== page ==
Children aged 12-15 need a health pass, while those aged 15 and over need a vaccine pass – full details HERE.

For adults, a booster may be required in order to get a valid vaccine pass – full details HERE.

Masks are required in all indoor public spaces, including public transport. The mask rule relaxes on February 28th, but they will still be required after this date in shops and on public transport – full details HERE.

The France-Switzerland border is once again fully open after crossings were limited during the lockdowns of 2020 and 2021. 

Member comments

  1. I want to visit my son in Berlin, driving from UK passing through France, and then back to France for a longer stay. Do I need a lateral flow test for both passing through France to Germany and then back to stay in France?

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TRAVEL NEWS

‘Arrive early’: Passengers at European airports warned of travel disruption

Europe's airports chief told passengers to leave time for delays this summer as the air travel industry struggles to meet surging demand after the pandemic.

'Arrive early': Passengers at European airports warned of travel disruption

“The clear conjunction of a much quicker recovery with a very tight labour market is creating a lot of problems,” Olivier Jankovec, head of the Europe branch of the Airports Council International (ACI), told AFP.

He said there were issues from airports to airlines, ground handlers, police and border controls, but insisted: “The system still works”.

READ ALSO: Budget airline passengers in Europe face travel headaches as more strikes called

“It’s important for passengers that they communicate with the airlines in terms of when they should get to the airport, and prepare to come earlier than usual to make sure to have the time to go through, especially if they have to check luggage,” he said.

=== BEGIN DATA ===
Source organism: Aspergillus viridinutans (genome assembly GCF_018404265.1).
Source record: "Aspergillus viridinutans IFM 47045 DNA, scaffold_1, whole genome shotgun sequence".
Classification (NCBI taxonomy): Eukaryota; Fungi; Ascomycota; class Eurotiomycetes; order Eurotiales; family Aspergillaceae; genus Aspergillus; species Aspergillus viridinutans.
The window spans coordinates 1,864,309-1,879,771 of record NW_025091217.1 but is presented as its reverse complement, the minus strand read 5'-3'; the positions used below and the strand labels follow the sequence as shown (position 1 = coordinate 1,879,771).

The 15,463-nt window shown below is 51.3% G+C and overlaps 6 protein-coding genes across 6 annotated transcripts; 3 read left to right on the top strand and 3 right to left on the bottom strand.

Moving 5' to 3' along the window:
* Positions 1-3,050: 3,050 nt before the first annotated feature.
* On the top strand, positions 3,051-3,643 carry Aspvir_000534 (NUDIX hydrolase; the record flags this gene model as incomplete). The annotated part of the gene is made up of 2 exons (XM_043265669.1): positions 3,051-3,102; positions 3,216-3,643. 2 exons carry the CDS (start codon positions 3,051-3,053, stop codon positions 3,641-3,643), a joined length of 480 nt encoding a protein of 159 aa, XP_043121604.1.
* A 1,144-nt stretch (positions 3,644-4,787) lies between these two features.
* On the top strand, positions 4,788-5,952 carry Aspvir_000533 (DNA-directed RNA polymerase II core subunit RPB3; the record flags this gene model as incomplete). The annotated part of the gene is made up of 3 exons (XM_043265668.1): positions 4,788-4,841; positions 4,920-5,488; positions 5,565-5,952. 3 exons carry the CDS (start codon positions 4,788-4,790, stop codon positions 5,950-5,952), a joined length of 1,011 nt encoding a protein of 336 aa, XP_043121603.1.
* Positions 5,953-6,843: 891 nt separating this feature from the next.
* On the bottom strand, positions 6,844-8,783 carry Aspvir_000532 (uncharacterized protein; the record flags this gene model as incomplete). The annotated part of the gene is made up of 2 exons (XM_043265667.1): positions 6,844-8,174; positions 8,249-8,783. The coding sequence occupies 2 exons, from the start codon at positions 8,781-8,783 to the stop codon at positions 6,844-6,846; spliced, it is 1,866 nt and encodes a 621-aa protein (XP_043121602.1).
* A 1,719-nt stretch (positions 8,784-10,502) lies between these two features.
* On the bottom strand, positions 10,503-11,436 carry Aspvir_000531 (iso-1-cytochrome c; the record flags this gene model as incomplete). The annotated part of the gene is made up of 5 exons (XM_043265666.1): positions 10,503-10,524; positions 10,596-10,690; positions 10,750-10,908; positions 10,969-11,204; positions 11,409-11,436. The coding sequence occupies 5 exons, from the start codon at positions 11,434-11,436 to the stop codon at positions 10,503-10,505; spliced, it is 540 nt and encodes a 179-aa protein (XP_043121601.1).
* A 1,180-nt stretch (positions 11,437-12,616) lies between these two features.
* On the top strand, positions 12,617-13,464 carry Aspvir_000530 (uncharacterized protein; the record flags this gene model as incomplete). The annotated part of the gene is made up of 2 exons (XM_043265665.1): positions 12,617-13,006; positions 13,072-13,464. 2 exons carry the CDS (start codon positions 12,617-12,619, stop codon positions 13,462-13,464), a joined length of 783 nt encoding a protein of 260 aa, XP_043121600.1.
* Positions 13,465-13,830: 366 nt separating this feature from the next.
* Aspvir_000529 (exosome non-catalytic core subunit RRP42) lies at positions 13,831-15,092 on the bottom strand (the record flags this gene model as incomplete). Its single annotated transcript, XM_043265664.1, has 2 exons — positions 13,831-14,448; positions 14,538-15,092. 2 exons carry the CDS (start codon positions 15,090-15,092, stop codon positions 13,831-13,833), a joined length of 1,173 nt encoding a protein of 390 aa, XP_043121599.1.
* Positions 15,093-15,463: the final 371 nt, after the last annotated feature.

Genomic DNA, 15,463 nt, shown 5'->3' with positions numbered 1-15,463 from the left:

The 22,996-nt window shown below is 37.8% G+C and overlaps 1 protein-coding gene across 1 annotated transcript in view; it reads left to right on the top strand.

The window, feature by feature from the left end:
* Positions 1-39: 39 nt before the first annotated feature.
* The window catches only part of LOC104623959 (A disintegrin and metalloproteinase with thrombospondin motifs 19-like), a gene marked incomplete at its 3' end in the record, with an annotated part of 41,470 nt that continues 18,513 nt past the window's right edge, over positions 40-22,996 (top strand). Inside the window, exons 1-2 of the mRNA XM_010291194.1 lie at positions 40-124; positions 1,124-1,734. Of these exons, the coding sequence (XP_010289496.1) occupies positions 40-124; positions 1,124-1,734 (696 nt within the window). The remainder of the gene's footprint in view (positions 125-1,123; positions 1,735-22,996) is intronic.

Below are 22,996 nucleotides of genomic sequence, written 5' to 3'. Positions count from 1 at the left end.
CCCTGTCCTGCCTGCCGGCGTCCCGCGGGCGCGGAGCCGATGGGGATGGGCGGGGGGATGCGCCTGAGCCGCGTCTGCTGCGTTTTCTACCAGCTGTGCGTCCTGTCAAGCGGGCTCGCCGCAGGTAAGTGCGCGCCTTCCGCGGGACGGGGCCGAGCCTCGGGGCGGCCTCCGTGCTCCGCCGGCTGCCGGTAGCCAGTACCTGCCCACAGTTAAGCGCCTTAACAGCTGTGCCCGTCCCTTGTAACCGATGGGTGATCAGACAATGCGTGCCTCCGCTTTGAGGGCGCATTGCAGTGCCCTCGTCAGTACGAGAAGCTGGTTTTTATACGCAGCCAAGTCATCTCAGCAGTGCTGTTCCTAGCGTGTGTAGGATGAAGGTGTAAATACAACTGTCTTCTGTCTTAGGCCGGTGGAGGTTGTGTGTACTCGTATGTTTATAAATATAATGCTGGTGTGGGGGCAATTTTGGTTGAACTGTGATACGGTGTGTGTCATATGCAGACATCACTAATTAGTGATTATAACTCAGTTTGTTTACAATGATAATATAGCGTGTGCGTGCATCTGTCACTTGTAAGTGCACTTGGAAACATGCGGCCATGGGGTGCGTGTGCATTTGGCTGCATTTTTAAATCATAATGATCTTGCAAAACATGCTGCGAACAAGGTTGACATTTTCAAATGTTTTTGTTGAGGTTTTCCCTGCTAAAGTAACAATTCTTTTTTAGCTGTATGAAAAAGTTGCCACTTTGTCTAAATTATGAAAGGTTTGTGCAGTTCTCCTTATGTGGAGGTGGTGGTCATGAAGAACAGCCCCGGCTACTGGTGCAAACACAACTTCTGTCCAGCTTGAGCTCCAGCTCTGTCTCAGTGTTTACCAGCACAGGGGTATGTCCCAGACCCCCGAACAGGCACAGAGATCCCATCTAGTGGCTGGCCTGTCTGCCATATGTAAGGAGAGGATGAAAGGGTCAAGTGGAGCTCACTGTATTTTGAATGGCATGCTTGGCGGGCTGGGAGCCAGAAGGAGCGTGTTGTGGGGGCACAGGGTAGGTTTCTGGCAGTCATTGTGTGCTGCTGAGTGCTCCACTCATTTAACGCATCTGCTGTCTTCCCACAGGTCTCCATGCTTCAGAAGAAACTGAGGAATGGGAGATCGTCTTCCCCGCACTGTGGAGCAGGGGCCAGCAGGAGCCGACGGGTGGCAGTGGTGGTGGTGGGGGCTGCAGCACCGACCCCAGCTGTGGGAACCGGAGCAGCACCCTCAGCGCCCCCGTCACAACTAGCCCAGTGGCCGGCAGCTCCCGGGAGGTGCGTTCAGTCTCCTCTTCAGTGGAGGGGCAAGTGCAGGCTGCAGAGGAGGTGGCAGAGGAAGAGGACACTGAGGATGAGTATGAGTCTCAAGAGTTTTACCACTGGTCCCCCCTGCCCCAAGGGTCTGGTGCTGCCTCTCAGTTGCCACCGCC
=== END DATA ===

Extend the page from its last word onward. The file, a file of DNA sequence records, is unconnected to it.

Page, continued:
Strikes by low-cost pilots and cabin crew across Europe – including this weekend – are adding to the disruption.

Speaking at the ACI Europe annual congress in Rome, Jankovec said airports had taken measures to improve the situation, which would come into effect from mid-July.

“Additional staff will be coming in July, the reconfiguration of some of the facilities and infrastructure to facilitate the flows will also come into effect in July,” he said.

“I think it will be tight, there will be some disruptions, there will be longer waiting times.

READ ALSO: Airport chaos in Europe: What are your rights if flights are delayed or cancelled?

“But I think that in the vast majority of airports, the traffic will go, people will not miss their planes, and hopefully everybody will be able to reach their destination as planned.”

He also defended increases in airport charges, after criticism from the International Air Transport Association (IATA), which represents airlines.

Airports face “the same difficulties and inflationary pressures” as airlines, which he noted were putting their fares up, he said.

“Staff and energy is 45 percent of our operating costs, and of course inflation is also driving up the cost of materials,” he said.